Last weekend, my wife and I went camping about three hours north of here. It was the first time I’ve been along on the annual her-side-of-the-family camping excursion, and except for some obnoxious people who were a bit too loud too late into the evening at a campsite across the road, we had a great time.
This was the first time I’ve camped since Type 1 diabetes became a part of my life. Granted, we weren’t roughing it miles from civilization; this was car camping at its best (restrooms and showers nearby, that kind of thing). But, nonetheless, I did give some thought to what I’d need to carry on such a trip, and how the activities and humidity and heat would affect my blood glucose throughout the couple of days we were there.
Yet, to be honest, I did only give it some thought. I didn’t obsess, didn’t overdo supply packing, and didn’t let diabetes and its needs spoil the weekend. I found it comforting, in fact, that as we prepared to leave for the trip (in haste, mind you, because we decided at the last minute to leave on Thursday afternoon instead of early Friday morning), Kathryn wasn’t worried about what diabetes stuff I’d packed; it’s become routine, and she simply knows I know what to gather.
What was great about this trip is that while at the campsite with Kathryn’s parents, as well as with her sisters and their families, no one worried about how I’d be with the food we cooked or concerned themselves about how anything else was affecting my diabetes. In fact, the only mention of diabetes was when our five-year-old nephew asked me what I was doing when he saw me dialing in a bolus before lunch. He thought my insulin pump was a cell phone.
When I told him what I was doing and reminded him that I’d shown this to him before (which he denied), I explained that the tubing put medicine in my body so that my brain could use the fuel from the food I was eating. I said that the medicine helped unlock the sugar in the food so I could be healthy. He asked (repeating and reformulating in that great way kids do) if the medicine was helping the food break into my body, and laughed, and I told him yes.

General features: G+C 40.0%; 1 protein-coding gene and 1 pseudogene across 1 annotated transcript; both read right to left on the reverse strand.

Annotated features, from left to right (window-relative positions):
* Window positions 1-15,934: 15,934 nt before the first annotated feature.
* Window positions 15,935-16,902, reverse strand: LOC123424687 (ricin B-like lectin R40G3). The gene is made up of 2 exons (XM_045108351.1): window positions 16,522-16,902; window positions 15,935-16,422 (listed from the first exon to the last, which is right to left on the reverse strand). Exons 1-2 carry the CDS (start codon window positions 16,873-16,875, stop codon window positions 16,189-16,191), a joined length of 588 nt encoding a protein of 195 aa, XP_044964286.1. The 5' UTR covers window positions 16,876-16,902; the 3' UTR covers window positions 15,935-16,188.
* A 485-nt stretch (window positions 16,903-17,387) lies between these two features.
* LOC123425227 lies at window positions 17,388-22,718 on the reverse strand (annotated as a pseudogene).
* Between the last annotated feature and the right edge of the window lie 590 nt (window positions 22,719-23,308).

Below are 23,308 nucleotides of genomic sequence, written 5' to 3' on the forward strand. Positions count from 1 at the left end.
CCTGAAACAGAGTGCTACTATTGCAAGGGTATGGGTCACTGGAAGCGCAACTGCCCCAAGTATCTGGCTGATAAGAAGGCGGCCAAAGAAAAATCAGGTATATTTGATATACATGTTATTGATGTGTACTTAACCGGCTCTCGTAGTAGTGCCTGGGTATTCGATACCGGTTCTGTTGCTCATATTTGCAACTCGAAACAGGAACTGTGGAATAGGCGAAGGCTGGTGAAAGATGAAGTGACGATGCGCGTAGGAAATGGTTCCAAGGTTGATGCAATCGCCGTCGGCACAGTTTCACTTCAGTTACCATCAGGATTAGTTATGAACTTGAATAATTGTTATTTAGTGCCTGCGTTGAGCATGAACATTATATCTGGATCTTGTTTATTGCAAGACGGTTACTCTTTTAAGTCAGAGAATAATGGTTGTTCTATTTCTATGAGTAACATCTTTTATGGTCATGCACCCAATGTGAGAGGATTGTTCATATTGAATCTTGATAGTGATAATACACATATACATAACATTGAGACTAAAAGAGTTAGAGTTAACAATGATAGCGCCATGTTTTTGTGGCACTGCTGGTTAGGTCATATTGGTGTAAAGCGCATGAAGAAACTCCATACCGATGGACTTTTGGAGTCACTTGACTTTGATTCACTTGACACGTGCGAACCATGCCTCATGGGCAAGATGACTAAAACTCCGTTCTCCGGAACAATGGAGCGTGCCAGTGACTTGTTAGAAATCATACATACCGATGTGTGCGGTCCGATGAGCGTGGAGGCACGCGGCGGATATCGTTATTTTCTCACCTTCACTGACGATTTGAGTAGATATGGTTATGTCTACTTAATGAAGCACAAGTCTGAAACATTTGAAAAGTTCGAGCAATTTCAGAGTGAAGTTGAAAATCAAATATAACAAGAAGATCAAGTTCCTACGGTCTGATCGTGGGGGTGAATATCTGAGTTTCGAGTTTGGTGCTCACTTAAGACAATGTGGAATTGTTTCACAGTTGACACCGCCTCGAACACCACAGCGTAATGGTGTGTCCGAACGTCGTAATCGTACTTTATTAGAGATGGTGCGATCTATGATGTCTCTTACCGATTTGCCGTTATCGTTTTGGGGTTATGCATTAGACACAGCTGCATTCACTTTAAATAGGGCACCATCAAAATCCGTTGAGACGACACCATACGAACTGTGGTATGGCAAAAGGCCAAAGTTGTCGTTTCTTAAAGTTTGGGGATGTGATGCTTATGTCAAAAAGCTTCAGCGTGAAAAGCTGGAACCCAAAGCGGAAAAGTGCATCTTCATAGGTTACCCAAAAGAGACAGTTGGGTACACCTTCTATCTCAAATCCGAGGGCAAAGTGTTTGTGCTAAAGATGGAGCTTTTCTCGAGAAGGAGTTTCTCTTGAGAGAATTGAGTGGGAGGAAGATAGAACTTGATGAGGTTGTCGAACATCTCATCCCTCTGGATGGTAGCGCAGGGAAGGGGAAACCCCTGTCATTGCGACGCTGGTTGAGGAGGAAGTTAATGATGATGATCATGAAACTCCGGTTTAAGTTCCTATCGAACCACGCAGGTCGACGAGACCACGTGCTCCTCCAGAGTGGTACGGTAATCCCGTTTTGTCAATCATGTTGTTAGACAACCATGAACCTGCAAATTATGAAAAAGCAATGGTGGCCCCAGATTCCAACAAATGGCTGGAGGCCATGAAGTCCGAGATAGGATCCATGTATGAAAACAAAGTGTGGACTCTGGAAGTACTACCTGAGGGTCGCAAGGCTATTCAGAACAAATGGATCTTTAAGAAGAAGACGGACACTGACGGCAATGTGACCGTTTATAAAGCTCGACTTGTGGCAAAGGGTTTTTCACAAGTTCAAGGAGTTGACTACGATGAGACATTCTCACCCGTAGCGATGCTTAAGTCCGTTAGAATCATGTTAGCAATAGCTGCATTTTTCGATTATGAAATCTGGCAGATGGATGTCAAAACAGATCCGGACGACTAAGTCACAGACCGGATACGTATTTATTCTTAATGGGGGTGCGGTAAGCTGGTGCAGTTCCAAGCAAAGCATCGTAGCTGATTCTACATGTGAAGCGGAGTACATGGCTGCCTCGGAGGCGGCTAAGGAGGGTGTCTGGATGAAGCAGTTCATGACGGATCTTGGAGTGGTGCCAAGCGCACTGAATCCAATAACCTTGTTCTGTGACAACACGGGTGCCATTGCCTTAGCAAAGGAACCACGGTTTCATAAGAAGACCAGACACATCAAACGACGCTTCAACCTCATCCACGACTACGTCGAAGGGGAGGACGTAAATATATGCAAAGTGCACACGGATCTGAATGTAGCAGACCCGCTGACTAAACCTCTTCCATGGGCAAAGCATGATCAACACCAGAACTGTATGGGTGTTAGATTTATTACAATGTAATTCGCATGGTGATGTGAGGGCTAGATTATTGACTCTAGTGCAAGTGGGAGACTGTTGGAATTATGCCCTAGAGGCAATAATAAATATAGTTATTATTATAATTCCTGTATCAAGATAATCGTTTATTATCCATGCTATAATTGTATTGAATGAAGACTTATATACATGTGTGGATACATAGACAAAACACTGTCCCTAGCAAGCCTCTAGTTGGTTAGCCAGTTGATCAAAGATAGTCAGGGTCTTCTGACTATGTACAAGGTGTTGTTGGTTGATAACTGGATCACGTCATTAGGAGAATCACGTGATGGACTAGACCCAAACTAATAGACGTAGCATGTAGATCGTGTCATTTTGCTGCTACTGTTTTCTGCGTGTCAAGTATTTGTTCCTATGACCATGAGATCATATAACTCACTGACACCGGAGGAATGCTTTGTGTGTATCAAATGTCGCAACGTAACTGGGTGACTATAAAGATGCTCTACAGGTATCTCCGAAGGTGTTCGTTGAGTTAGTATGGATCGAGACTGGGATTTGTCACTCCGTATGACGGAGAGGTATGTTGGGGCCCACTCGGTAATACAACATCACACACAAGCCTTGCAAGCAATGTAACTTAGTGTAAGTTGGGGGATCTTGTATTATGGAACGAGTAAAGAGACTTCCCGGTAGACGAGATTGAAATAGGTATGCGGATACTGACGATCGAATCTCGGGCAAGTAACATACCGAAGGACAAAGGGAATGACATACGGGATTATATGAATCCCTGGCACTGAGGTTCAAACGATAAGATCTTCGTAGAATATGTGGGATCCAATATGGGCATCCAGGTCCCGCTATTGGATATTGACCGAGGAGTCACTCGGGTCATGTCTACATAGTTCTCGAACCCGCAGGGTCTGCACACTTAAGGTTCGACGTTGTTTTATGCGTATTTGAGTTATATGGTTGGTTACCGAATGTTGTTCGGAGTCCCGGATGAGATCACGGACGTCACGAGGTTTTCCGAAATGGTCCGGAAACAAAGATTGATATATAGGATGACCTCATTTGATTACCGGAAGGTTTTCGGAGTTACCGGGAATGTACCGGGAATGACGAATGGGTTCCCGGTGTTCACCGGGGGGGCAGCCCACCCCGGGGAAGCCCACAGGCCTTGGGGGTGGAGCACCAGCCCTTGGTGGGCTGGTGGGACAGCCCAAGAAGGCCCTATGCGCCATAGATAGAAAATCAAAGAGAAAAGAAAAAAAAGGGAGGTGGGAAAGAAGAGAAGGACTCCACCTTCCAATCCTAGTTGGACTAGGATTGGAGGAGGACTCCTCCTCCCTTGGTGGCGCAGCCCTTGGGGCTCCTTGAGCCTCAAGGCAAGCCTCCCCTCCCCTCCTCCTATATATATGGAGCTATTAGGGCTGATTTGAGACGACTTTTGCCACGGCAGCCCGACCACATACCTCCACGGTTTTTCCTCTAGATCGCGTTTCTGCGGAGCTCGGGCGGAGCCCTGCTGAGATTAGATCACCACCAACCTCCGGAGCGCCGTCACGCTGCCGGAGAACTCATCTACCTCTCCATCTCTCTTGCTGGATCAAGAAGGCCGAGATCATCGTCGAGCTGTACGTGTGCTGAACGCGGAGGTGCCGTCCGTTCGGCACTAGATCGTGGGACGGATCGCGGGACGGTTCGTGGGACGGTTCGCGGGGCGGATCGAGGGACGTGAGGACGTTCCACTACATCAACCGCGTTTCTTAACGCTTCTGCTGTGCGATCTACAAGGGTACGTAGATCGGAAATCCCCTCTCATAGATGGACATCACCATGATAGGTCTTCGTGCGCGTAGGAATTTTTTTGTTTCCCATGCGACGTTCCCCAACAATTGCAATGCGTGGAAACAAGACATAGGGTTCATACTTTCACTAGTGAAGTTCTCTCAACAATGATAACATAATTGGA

While the lack of familial to-do over my diabetes may not seem like a big deal, for me it is. The first three or four family events post-diagnosis contained many questions and lots of sidelong concerned glances about what I could eat and how I was doing (all well-intentioned, of course). But last weekend’s acceptance and laissez-faire attitude is quite welcome.
Everything went according to plan, then. No lows, no problems. (I used my temporary basal rate on the pump quite a bit, just to be safe—dialing it to about 75% of my normal.) In fact, the only troubling part of the camping trip, actually, came after we’d returned home early Sunday.
We had decided to leave late Saturday night, around 10:30 PM or so, because of storms, and because we both wanted to wake up in our bed the next morning and have a lazy Sunday at home rather than fight the traffic congestion typical each weekend when us downstaters in Michigan exodus from “up north.”
So…Sunday morning, after about five hours of sleep in my bed, I woke up hungry and poured a bowl of cereal. In my grogginess I didn’t think to check the expiration date on the milk, and I went ahead and bolused for the 70 carbohydrates that would be in the two cups of cereal and one cup of milk. The first bite struck me strange. I was somewhat sniffly, so I thought maybe that was it, that my nose was playing tricks on me. Bite number two: sour. Way moreso.